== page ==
Friday, January 3, 2014

How To Make Your Toddler Eat Veggies

When other people see Caleb eat his fruits and veggies, they would always ask me, "How did you teach him that?" I may have been fortunate that he's not a very picky eater, but my encouraging husband would tell me that I must have done something right to train him. It's not to say that this came so naturally for him. Like many parents, we've gone through a phase of struggle and frustration because our tot would refuse to eat anything that was not crunchy or cheesy. Let me emphasize that there are no hard and fast rules for this. These guidelines are what we have learned from experience and so far, they have helped us teach Caleb good eating habits. Let me note that these tips should be started as early as possible (as soon as your baby starts eating solids). Because the older your child gets, the more challenging it would be.

1.  Serve natural food to your baby - Yes, instant soft cereals are convenient, especially if you are a working mom. But there is a solution! Prepare his meals in advance (good for 2-3 days). Store them in tight containers and freeze. Thaw the ones that will be consumed for the day in your fridge and reheat. We did this since Caleb was 6 months old, starting with just 1 kind of veggie. When he turned 9 months, we mixed different types of veggies, protein (usually fish, tofu, ground chicken or beef) with brown rice. Two to three days will help your child be familiar with the taste and texture of the vegetable you are serving.

2.  Eat together with your baby at the dining table- I know this is quite challenging, but this will help build good eating habits for your child. Set regular time for breakfast, lunch and dinner. Do not feed him in front of the TV, when he's playing or doing something else. Sit him on his high chair and pray before meals. Later on, he will also learn to appreciate the fact that eating together as a family is a great bonding experience. 

3.  Allow your child to use his hands - As your child becomes more independent, let him explore food on his own. I tell you it's going to be messy, but just let your child be a child. You can clean up later. This was a bit hard for me to do, believe me!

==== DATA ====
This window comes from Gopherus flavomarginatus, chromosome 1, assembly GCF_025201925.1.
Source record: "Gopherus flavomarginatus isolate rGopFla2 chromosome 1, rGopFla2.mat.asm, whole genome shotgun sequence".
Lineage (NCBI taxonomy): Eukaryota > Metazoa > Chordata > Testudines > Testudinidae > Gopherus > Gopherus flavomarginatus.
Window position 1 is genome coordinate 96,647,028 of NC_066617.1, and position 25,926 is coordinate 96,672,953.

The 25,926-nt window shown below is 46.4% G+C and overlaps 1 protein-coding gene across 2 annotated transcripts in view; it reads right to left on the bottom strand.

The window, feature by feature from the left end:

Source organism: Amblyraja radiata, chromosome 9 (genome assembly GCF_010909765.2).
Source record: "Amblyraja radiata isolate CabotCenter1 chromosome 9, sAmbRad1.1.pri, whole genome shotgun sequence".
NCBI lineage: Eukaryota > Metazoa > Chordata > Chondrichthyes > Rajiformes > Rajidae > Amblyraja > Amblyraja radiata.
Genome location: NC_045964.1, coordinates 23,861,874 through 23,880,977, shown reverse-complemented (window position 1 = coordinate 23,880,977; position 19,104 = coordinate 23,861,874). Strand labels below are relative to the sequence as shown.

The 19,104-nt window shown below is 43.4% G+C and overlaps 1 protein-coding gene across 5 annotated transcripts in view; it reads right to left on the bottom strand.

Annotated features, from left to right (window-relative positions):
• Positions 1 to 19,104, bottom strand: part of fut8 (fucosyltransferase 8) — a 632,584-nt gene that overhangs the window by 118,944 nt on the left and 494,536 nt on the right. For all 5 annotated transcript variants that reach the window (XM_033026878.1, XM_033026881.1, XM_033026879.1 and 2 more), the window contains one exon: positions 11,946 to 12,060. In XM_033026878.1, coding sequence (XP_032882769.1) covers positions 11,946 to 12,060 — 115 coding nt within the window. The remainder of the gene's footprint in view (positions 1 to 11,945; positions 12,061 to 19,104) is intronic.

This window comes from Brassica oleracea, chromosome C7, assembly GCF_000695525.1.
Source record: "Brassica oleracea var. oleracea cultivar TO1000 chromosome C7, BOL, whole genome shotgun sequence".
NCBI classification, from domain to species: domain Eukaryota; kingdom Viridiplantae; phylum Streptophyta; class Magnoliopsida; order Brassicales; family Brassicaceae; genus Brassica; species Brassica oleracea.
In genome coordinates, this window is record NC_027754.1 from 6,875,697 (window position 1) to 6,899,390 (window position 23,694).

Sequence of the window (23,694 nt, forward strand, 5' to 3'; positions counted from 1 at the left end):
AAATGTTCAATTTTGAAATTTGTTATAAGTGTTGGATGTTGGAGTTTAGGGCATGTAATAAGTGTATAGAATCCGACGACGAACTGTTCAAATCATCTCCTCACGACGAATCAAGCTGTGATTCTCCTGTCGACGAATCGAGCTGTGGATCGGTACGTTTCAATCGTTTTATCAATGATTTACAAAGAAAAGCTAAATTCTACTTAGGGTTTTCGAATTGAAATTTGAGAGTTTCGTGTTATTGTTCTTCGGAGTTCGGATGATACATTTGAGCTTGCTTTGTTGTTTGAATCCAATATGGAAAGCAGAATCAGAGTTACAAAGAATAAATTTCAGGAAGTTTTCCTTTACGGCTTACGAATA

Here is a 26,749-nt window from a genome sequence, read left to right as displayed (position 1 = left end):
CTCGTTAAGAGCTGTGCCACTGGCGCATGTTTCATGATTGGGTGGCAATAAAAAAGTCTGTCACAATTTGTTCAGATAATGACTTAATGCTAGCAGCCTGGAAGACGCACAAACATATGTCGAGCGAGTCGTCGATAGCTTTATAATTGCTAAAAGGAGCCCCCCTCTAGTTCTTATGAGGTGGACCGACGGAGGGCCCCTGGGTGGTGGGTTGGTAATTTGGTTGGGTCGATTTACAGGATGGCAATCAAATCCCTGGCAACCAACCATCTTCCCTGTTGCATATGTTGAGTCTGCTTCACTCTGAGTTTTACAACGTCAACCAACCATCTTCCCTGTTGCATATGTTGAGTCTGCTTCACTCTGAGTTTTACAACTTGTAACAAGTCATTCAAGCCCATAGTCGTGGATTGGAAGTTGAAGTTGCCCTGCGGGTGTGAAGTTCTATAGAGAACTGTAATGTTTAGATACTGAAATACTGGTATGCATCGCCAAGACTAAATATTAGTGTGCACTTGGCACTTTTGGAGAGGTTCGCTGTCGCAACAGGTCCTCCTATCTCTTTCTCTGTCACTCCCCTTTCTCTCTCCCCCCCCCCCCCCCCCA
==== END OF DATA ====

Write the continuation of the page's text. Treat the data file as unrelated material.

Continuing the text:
4.  Take him with you when you shop for groceries - I realized that most kids don't eat vegetables simply because they are not familiar with them. Sure, books and television will teach him about fruits and vegetables. But it's a different experience if he sees them in actual! In the grocery, let him hold the broccoli and the spinach. Repeat several times that broccoli and spinach are yummy, as if you are trying to brainwash him. Before you cook the veggies, show it to him again. Personally, I don't believe in "hiding" the veggies in the dish. Let him know that that is what you are serving him.

5.  Be an example to your child - It's not really going to help if your kid sees you eating something different from what he's suppose to eat.

6.  Expose him to recipe books and/or cooking shows - Again, it's about building familiarity. 

7.  Ditch the Kids' Menu - When dining out, order what you can share with your tot. This may be quite limiting for you, but sacrifices are to be made to train your child. Most choices in the kids menu are junk anyway. Ask for a bowl/ plate and let him know that he and mommy will sharing the fish and steamed green beans and carrots.

8. Be creative - Know what foods your kid loves to eat. Caleb likes soup and noodles and eggs.  In his first year, I served vegetables in soups like minestrone, sotanghon soup, misua and omelettes.

9.  Be consistent. Never give in and never give up - Expect cries, screams and kicks. When Caleb refused to eat, we take him out of his high chair and just ask him to go to his room to play or just read. Of course he cried louder. Usually his dad talked to him and explained why he needs to eat the food that is on the table. It goes something like, "Your mom prepared that specially for you and you will make her really happy if you eat your food." We do whatever is needed to cheer him up like sing a song (This is the way Caleb eats his food, eats his food, eats his food....).  We also affirm him each time he makes a bite and give him a big hug after he tries to finish it. 

10. Let him taste of different kinds of food (even junk food)- Occasionally, we allow Caleb to eat french fries, pizza, hotdog, chips and sweets at very limited amounts.  We did not want him to crave for junk (like we do!) simply because he's deprived from them. You know that whatever is forbidden will only make you want to eat it more, right? 

There you go, I hope these guidelines will help. All the best!




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